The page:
In the last several posts I have been writing about Virginia Woolf and her country retreat, Monks House, situated in Rodmell. I am fascinated with small English villages and the people that live in them. Rodmell proved to be one of the smallest, population 250. The Lewes to Newhaven Road twists and turns and upon reaching the Abergavenny Arms Pub, you turn onto a smaller paved road and follow it until it dead ends at Mill Lane, where the parking spaces are for Monk’s House. It was an easy walk through the one lane village of about twenty homes to reach the pub after our visit to the gardens and cottage. However, I was in for a bigger surprise.
This is what I learned………….
The small village of Rodmell, which can be translated from Old English meaning, place with red soil, has been here before the time of the Norman Conquest, when it was held by Harold II. Located along the River Ouse, the village was an important crossing point between the South Downs way and the Roman road to the port of Newhaven, having a cross channel route to Dieppe in France. The springs in Rodmell made it the perfect place for people to live because there was water here. The original village well is located inside the Abergavenny Arms Pub. So the pub truly was the original “watering hole!”
In 1085, the Doomsday Book noted there was a church in Rodmell, which was granted to Lewes Priory by William de Warenne, Second Earl of Surrey. This early Norman church is dedicated to St Peter. The font is believed to be Saxon predating the church itself. People have been inhabiting this area for a long time. But the most extraordinary find for me, was the name William de Warenne. That name rang a bell. So upon searching my ancestry files, another passion I follow and update regularly, I located William de Warenne. He is my 27th great grandfather! So strolling this small village which has remained unchanged for several centuries was particularly interesting to me!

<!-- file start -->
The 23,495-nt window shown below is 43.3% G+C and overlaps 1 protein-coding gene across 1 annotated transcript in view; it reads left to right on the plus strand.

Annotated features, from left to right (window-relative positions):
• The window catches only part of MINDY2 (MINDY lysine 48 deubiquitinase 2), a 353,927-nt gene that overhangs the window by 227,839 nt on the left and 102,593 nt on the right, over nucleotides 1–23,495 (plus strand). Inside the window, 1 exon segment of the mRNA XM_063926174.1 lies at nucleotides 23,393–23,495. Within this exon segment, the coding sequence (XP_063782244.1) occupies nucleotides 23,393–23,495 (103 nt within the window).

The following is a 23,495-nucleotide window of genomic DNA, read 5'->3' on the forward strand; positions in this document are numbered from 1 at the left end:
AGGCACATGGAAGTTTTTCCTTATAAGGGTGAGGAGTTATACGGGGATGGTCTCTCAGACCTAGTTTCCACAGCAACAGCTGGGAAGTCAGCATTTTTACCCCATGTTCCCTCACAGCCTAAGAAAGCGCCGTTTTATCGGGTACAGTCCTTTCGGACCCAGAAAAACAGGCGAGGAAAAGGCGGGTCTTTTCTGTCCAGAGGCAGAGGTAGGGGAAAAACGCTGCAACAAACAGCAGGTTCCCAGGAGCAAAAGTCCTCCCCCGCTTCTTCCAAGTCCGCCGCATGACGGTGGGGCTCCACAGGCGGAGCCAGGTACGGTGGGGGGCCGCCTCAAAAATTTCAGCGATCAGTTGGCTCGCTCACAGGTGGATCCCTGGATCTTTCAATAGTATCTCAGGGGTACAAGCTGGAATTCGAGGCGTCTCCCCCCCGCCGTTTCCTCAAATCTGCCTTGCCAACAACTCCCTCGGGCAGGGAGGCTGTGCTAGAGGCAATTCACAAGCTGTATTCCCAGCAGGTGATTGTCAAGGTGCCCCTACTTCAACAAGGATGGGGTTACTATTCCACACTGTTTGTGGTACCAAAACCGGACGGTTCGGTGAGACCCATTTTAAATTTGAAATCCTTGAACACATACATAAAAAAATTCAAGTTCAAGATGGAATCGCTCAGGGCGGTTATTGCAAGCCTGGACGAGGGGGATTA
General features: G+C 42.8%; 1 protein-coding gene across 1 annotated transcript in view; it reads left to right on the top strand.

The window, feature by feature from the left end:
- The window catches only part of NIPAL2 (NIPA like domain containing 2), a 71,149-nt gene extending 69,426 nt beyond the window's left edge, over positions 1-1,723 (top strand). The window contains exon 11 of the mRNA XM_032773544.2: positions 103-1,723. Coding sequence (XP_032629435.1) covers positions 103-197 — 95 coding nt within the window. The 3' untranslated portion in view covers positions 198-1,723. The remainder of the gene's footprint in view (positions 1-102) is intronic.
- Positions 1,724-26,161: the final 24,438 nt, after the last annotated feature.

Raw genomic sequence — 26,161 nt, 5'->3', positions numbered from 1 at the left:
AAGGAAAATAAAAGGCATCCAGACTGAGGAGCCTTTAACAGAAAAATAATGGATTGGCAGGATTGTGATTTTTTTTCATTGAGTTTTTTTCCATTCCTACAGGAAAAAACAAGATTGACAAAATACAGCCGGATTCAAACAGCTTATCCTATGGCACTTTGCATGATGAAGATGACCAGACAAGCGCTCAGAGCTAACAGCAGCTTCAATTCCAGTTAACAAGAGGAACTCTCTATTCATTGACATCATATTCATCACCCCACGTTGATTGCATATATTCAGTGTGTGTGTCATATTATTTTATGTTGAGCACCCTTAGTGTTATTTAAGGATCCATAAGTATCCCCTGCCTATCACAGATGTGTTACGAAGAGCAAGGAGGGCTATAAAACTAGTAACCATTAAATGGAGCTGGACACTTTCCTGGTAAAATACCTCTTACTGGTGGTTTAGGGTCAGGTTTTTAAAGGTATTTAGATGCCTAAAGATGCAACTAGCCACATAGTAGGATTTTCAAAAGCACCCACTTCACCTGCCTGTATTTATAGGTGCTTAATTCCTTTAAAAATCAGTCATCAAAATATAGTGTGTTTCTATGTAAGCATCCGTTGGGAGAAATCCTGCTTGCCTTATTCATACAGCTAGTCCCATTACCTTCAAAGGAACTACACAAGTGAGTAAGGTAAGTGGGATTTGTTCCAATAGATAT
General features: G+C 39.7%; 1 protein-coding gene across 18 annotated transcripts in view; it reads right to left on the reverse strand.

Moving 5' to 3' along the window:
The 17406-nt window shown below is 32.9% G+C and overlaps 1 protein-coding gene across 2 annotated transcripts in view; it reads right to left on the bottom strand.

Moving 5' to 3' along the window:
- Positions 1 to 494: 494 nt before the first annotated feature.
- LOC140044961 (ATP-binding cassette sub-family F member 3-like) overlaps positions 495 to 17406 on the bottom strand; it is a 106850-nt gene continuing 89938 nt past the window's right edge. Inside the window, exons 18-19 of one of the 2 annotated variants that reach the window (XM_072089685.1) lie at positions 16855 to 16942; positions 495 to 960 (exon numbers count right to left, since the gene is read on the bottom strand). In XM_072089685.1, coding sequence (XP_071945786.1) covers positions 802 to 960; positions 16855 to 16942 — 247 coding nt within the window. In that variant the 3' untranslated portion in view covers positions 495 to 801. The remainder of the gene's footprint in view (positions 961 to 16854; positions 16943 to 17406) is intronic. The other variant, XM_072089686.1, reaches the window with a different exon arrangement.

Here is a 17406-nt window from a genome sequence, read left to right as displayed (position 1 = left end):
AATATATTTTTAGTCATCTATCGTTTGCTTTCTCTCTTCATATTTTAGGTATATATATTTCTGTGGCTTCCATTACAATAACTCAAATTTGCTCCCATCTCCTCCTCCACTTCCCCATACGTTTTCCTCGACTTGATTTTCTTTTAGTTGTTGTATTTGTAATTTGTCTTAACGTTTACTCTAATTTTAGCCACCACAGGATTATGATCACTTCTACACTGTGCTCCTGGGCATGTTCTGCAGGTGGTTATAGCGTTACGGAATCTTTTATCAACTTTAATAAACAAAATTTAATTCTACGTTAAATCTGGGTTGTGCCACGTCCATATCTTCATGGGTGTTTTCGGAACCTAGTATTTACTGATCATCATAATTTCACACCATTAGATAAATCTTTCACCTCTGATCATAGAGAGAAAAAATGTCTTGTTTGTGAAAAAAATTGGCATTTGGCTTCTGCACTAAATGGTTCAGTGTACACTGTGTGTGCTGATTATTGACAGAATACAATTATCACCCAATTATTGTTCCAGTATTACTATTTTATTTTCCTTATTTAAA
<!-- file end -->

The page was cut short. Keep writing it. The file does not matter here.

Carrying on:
Let’s admire the village on the way to the pub!
In 1439 Rodmell Manor was owned by the Bergavennys, hence the name Abergavenny Arms Pub. For more information about the Pub look here.
In the 1600’s Monk’s House was built as a row of a small cottages.
In 1810, a milling family (The Glazebrooks) moved into Monk’s House and the three or four other small cottages on the property were used for agricultural laborers. The Glazebrooks lived at Monk’s House for the next sixty years. The Mill was on the hillside just on the other side of the pub, and was sold in 1876. There was also a blacksmith at this junction. So we’ll whet our whistle at the pub since we’ve had another fine day in the UK! We’ll start afresh with the Charleston House, home of Vanessa Bell (Virginia Woolf’s sister), and learn about the Bloomsbury Group! See you then!